Rebecca Sherburn - voice expert

What is Phonation in Singing?

Learn about phonation to help you understand how the voice works

In this video, Dt. Sherburn teaches about Phonation and how important it is to understand how the voice works, with the goal to improve your vocal skills.

Released on April 4, 2018

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DISCLAIMER: The views and the opinions expressed in this video are those of the author and do not necessarily reflect the views of Virtual Sheet Music and its employees.

Video Transcription

Hi, I'm Doctor Rebecca Sherburn the Director of Vocal Studies at Chapman University in Southern California. This video is a part of a series presented by Virtual Sheet Music called, "How the Voice Works." In previous videos, we've talked about the fact that every instrument has three main parts: a motor, a vibrator, and a resonator. Today, we're going to take a look at the vibrator in the human voice and its part in singing, a process called phonation.

The vocal folds, which actually do vibrate, are behind the thyroid cartilage, which is part of the larynx. The larynx is located high in the throat right about here in a woman. In a man, it can be lower, which is partly why men's voices are lower, down here behind their Adam's apple. The larynx is made up of cartilage, muscles, and ligaments. The vocal folds are actually ligaments. Here's a huge model. The head that would fit on top of this larynx would be about this big, like a giant. So, it's a giant's larynx. The actual size of the larynx might be about the size of a walnut like that. So, working up from below, this is the cricoid cartilage. It's a continuous ring, the top ring of the trachea. Above the cricoid cartilage, is the thyroid cartilage, that's the Adam's apple. And behind that, are the vocal folds, right here on this model. So, we're now looking through the top of the head, down the throat as if the front of the giant's face was looking at the floor. The vocal ligaments have muscles on either side built to stretch so that we can change pitch. The muscles are missing on this model. We just have these kinds of sad looking leather bands here representing the vocal folds. So, when we exhale, air passes over the vocal folds and they vibrate. The speed with which they vibrate is heard as a specific pitch. Four hundred and forty vibrations per second, the pitch A above Middle C, sounds like this, ah. My vocal chords are vibrating 440 times per second as I sing that pitch. Ah. That's just amazing. If you were to see that in real time, looking at a video of the vocal folds, you wouldn't even be able to see them move, it's just a blur. So, you can see on the model that the vocal folds are fixed in the front, and they open in the back when we breathe. Air passes over them, and they vibrate together as we speak or sing. The vibrating of the vocal folds is called phonation. Put your hand gently on your larynx and phonate, just say something. "Hi. How are you?" Can you feel the vibrations on your hand? They come from the vocal folds hitting very quickly together.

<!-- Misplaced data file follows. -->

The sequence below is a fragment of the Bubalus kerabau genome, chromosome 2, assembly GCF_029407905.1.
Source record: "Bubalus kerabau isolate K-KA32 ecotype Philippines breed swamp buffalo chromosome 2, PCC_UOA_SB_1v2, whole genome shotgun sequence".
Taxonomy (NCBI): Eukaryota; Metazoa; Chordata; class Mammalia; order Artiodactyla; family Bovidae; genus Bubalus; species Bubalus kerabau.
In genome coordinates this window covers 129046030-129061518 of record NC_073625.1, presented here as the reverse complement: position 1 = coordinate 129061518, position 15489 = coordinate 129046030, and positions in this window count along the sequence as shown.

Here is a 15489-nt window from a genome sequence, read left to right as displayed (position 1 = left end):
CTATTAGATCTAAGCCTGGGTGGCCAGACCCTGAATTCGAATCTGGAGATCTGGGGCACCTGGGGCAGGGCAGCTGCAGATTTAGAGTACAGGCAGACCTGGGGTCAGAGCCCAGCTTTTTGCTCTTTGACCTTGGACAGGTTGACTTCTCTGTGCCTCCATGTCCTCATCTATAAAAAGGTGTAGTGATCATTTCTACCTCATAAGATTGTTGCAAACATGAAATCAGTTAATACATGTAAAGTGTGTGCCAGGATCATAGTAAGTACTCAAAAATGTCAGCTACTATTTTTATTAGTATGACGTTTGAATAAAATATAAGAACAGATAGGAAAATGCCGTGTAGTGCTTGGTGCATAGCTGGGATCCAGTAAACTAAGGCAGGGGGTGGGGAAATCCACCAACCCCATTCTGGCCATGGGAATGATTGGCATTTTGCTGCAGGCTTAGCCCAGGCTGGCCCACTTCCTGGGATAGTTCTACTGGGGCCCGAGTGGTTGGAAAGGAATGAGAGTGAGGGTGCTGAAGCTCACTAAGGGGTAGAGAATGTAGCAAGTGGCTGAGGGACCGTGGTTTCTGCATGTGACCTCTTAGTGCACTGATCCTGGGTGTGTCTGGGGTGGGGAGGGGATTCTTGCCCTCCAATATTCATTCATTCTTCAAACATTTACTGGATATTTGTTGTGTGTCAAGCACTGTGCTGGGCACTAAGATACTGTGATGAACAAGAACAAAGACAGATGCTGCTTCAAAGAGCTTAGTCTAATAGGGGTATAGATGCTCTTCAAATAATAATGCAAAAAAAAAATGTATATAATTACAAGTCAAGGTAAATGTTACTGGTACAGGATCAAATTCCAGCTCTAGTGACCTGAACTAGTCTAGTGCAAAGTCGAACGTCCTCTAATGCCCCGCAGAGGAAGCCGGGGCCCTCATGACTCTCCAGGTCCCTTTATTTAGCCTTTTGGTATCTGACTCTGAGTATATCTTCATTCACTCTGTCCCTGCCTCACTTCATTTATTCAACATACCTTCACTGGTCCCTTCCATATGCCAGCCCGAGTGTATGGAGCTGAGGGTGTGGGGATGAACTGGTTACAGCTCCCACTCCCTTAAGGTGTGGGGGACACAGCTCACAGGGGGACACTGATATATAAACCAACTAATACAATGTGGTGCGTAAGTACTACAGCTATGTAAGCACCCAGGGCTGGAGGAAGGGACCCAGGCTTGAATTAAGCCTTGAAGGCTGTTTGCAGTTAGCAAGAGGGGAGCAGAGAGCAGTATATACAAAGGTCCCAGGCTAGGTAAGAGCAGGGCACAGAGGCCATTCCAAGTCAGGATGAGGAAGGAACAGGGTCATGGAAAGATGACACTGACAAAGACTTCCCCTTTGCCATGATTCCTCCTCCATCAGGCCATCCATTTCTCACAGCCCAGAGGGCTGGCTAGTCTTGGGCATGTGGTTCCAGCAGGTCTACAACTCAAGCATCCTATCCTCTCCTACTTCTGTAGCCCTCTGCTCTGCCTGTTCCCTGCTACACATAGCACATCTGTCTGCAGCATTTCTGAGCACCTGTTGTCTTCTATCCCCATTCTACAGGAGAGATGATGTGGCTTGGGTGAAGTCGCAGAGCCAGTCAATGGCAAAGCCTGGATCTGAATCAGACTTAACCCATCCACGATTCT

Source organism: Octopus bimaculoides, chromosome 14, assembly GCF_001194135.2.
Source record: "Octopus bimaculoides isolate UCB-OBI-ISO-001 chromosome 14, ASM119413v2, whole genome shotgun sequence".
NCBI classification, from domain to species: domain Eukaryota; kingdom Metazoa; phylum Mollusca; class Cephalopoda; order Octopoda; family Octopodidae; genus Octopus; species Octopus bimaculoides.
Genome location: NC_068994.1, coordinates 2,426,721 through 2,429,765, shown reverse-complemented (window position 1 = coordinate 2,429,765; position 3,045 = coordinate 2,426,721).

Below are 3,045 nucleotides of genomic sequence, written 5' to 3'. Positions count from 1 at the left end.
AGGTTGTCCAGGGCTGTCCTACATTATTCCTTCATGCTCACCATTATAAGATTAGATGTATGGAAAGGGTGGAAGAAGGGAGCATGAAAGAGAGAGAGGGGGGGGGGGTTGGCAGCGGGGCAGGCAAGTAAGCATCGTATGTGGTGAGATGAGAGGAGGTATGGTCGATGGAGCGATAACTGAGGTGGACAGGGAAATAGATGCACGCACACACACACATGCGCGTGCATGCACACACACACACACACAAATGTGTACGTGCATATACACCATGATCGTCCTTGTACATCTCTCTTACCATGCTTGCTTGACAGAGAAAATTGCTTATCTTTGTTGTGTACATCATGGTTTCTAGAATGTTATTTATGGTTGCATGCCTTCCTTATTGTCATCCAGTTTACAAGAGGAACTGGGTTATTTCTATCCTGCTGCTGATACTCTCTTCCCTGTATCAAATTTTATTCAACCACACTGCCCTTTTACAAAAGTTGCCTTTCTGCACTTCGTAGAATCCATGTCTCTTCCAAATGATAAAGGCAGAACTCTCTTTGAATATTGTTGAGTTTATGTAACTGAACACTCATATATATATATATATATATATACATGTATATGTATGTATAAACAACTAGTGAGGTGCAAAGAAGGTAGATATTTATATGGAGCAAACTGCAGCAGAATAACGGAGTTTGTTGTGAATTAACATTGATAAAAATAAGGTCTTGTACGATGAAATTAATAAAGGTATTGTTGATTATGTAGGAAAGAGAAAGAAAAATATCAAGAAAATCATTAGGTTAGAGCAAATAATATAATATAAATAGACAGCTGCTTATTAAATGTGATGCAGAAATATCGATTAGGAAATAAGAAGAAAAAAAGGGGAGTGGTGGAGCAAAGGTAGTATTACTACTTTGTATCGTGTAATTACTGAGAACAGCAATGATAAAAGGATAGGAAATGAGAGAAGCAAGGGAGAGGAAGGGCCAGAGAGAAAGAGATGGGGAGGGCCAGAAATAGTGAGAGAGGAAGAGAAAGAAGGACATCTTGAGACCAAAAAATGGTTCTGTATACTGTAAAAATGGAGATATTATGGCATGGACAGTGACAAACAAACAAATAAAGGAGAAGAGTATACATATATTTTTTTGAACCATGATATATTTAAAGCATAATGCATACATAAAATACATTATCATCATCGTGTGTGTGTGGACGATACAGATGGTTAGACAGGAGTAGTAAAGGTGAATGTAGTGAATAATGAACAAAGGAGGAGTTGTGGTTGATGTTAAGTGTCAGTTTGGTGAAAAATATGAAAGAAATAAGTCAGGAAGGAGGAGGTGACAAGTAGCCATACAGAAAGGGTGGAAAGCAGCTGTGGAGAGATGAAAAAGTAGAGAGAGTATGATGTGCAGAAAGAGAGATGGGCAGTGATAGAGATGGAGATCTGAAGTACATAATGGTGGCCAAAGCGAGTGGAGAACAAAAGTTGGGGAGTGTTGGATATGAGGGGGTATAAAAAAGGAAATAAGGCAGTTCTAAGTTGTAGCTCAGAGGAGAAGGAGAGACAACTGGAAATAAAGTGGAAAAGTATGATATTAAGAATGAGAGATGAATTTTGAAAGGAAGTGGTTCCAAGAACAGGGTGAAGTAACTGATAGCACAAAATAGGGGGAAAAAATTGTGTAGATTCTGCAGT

So, how we start a tone in singing is really important, because the way the vocal folds come together will affect the entire phrase. We call the start of tone an onset. There are three types of onsets. In the first, a glottal stroke, the vocal folds begin in a tightly closed position. So, hold your breath as to lift something heavy, close your vocal folds, and then let the air explode as you say, "Ah." Try it again. "Ah." It's kind of like a cough. Like that. Although it can bring more volume, generally, we do not want to start the tone this way because it's harsh in sound, and it can tire the vocal folds, and it's also not really very pretty. So, we rarely use glottals in English, never in Italian, never in French. The exception is the German language. Any word that begins with a vowel in German, can have a glottal stroke. But if you listen to professional German singers, they don't use glottals all the time, and they're fairly gentle with them. Here's the phrase, "Always love me," in German. "Liebe mich immer". So, that was just a gentle separation on the word, "immer" because it begins with a vowel. Here's a real glottal stroke on "immer." "Liebe mich immer". So, you can hear the difference. One is gentle, one's a lot more aggressive.